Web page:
Fangoria Relaunch Is The Upside Of New Journalism

Cinestate Adopts The Alamo Drafthouse Model
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Hell yeah, Rawhead Rex and From Beyond on the same cover. Don't muck this up Cinestate! Fangoria

After an archive-destroying fire, bankruptcy, ownership transfer and editorial shakeups, horror fan magazine Fangoria published its last regular print issue in Oct. 2015. On Thursday, a resurrection was announced, with a print issue planned for Halloween followed by quarterly publication.

Birth.Movies.Death editor-at-large Phil Nobile Jr. will be editor-in-chief, with former Fangoria editors Michael Gingold and Tony Timpone onboard as columnists and “brand consultants.” Announced contributors include Shudder curator Sam Zimmerman, Meredith Borders (formerly of Birth.Movies.Death.), Blumhouse.com Editor-in-Chief Rebekah McKendry, Paperbacks From Hell author Grady Hendrix and Brawl in Cell Block 99 director S. Craig Zahler.

Fangoria is a magazine, and it belongs to (and in) the physical world. When I was a kid, saving up for, finding, and reading a copy of Fangoria was a ritual, and I’m excited by the challenge of trying to bring that magical feeling back to readers, to restore the title to that special, desirable thing it was to me back then. At the same time I'm intrigued by the challenge of putting in readers’ hands a version of Fangoria that has kind of grown up with them,” Nobile wrote at BMD.

The Fangoria return is underwritten by Texas-based company Cinestate, a partnership between Bone Tomahawk producer Dallas Sonnier and non-profit, literature-in-translation publisher Will Evans. The company’s hybrid book publishing and film production model plans Fangoria -branded movies, podcasts and horror novels. Fangoria will exist thanks to an industry patronage model, similar to Birth.Movies.Death. (formerly Badass Digest) and mirror larger trends reshaping how journalism is funded.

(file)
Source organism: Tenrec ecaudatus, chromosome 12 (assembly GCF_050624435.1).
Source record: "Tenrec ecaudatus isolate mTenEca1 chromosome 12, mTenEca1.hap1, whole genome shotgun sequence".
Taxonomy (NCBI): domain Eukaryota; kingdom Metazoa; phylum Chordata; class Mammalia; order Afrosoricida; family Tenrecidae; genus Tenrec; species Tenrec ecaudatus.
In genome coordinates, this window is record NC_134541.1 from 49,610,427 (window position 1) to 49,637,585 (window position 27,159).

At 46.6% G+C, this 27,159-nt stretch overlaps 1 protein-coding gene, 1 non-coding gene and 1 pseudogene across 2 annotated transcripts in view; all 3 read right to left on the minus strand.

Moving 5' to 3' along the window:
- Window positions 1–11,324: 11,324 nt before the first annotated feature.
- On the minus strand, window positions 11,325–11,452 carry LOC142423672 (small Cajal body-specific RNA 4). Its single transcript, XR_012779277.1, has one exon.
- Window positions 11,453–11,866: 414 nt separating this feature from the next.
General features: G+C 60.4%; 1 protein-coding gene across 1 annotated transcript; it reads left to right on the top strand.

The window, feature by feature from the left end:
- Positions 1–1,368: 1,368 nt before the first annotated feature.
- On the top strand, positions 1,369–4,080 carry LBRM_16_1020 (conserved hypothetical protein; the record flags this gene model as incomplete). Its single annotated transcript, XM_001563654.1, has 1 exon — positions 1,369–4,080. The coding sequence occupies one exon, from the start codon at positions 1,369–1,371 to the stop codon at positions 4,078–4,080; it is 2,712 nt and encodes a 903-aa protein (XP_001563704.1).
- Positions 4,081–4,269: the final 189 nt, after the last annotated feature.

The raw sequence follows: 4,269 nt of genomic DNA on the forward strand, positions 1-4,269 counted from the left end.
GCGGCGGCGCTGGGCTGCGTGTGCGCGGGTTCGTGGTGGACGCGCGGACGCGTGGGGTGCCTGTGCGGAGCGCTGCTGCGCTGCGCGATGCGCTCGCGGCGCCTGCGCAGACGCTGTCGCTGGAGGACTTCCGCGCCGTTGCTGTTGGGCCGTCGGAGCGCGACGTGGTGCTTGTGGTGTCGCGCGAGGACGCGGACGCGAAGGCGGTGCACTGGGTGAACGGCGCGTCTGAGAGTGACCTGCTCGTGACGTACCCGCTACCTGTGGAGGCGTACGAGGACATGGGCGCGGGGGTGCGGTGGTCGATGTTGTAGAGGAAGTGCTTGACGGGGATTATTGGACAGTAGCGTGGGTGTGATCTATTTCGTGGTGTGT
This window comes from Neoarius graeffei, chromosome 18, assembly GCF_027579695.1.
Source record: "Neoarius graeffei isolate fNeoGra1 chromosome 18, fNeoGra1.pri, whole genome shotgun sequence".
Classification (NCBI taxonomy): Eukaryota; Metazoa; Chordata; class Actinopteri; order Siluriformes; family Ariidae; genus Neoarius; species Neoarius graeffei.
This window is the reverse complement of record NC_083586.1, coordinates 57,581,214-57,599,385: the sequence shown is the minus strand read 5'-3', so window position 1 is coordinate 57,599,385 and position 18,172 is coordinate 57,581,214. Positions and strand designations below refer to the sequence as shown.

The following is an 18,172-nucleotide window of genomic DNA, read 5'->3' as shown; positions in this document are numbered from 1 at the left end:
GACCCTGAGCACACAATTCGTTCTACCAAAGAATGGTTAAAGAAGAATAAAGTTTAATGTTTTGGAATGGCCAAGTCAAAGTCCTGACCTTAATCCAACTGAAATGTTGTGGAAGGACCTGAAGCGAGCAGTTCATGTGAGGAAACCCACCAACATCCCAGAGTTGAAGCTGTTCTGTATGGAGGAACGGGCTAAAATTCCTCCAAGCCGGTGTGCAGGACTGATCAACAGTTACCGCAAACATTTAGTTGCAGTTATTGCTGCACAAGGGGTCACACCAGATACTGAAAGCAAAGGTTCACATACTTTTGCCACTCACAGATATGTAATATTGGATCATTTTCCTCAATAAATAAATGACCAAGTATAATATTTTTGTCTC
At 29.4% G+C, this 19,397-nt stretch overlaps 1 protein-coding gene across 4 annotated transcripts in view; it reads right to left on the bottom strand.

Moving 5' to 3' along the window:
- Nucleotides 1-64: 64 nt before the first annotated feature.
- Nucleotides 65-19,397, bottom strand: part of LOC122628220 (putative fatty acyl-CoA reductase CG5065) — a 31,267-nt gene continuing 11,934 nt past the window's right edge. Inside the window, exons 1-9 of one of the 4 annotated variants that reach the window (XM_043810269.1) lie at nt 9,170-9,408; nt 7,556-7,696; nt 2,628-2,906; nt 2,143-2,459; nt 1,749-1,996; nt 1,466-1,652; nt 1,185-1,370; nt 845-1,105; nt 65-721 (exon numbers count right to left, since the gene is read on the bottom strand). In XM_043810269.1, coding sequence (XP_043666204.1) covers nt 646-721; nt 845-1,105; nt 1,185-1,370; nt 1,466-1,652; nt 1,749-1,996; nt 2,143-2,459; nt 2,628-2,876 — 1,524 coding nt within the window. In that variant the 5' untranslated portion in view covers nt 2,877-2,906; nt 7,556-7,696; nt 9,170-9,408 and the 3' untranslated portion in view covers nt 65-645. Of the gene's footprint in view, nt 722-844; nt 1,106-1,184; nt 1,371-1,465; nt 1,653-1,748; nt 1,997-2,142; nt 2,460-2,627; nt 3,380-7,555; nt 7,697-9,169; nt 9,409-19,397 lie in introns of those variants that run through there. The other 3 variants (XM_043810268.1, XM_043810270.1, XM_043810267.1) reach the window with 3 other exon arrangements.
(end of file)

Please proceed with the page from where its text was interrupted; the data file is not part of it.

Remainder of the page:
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A Fangoria-worthy moment from Bone Tomahawk. Photo: Caliber Media Company / Cinestate

Publications have struggled to find working revenue models for online journalism. The advertising model is essentially broken. With too many sites fighting for too-few ad dollars, advertises have the leverage to keep ad rates low, pushing publications to race against each other for more and more impressions or cater heavily to advertiser whims with “pivots to video” that alienate readerships and caused waves of layoffs at digital publishers like Mashable and Mic.

This dynamic has found a different analog in movie coverage. Unlike multiple-pub media umbrellas like Billboard-Hollywood Reporter Media Group (The Hollywood Reporter, Spin), Townsquare Media (ComicsAlliance, Screencrush) and Penske Media (Deadline, Variety), newer pop culture outlets have flourished as either VC-backed experiments (which tend to implode when investors learn journalism will never be high-margin) or, more successfully, as industry-adjoined benefactors. The Alamo Drafthouse Cinema Chain started Birth.Movies.Death. to promote a certain brand of movie fandom. And while the primary aim appears to be a lifting-all-boats approach, by boosting movie culture generally, the site also writes a lot of coverage of Drafthouse Films releases (though as a matter of policy, they don’t review their parent company’s releases).

When it’s working properly, this model throws off a productive synergy, as genuine enthusiasts share new movies like A Field in England and repertory treasures like The Visitor and Roar with a receptive audience of like-minded readers. But the downsides become obvious when adjunct publications find themselves joined to endemic company misconduct, like Alamo Drafthouse’s spate of sexual harassment and assault accusations.

Entangling with the industry it covers doesn’t damn Fangoria. If there was ever a situation where industry patronage makes sense, this would seem to be the perfect case. Fangoria is back thanks to an indie film company with a clear understanding of Fangoria ’s spirit and appeal (until they become the Nintendo Power of the Cinestate empire in 10 years… jk, I hope). But as movie sites and other journalistic outlets search for new revenue models readers should be aware of the new and different conflicts of interest made possible. When journalism can’t pay for itself, it necessarily becomes subordinate to the interests of whoever can.

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